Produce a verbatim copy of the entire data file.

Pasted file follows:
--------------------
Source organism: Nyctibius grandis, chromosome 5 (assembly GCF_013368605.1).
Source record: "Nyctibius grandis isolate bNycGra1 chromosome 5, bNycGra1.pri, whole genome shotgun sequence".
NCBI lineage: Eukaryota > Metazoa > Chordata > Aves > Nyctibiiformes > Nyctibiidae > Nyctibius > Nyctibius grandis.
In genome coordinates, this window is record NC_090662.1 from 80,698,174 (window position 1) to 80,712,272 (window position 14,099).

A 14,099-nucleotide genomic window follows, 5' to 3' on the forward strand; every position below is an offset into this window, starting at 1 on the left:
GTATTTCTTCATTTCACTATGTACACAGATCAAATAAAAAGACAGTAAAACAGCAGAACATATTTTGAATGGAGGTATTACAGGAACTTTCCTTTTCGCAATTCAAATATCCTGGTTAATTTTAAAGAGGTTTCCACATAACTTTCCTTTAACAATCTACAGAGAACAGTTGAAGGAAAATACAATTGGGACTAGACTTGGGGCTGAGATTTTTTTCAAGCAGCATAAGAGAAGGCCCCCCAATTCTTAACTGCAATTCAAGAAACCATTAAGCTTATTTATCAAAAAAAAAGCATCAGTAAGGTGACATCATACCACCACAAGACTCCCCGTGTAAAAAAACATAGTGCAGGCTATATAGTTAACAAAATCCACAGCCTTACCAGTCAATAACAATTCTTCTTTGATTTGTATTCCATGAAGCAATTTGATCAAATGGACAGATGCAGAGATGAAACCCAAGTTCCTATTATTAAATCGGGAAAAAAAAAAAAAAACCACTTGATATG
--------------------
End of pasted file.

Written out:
Source organism: Nyctibius grandis, chromosome 5 (assembly GCF_013368605.1).
Source record: "Nyctibius grandis isolate bNycGra1 chromosome 5, bNycGra1.pri, whole genome shotgun sequence".
NCBI lineage: Eukaryota > Metazoa > Chordata > Aves > Nyctibiiformes > Nyctibiidae > Nyctibius > Nyctibius grandis.
In genome coordinates, this window is record NC_090662.1 from 80,698,174 (window position 1) to 80,712,272 (window position 14,099).

A 14,099-nucleotide genomic window follows, 5' to 3' on the forward strand; every position below is an offset into this window, starting at 1 on the left:
GTATTTCTTCATTTCACTATGTACACAGATCAAATAAAAAGACAGTAAAACAGCAGAACATATTTTGAATGGAGGTATTACAGGAACTTTCCTTTTCGCAATTCAAATATCCTGGTTAATTTTAAAGAGGTTTCCACATAACTTTCCTTTAACAATCTACAGAGAACAGTTGAAGGAAAATACAATTGGGACTAGACTTGGGGCTGAGATTTTTTTCAAGCAGCATAAGAGAAGGCCCCCCAATTCTTAACTGCAATTCAAGAAACCATTAAGCTTATTTATCAAAAAAAAAGCATCAGTAAGGTGACATCATACCACCACAAGACTCCCCGTGTAAAAAAACATAGTGCAGGCTATATAGTTAACAAAATCCACAGCCTTACCAGTCAATAACAATTCTTCTTTGATTTGTATTCCATGAAGCAATTTGATCAAATGGACAGATGCAGAGATGAAACCCAAGTTCCTATTATTAAATCGGGAAAAAAAAAAAAAAACCACTTGATATG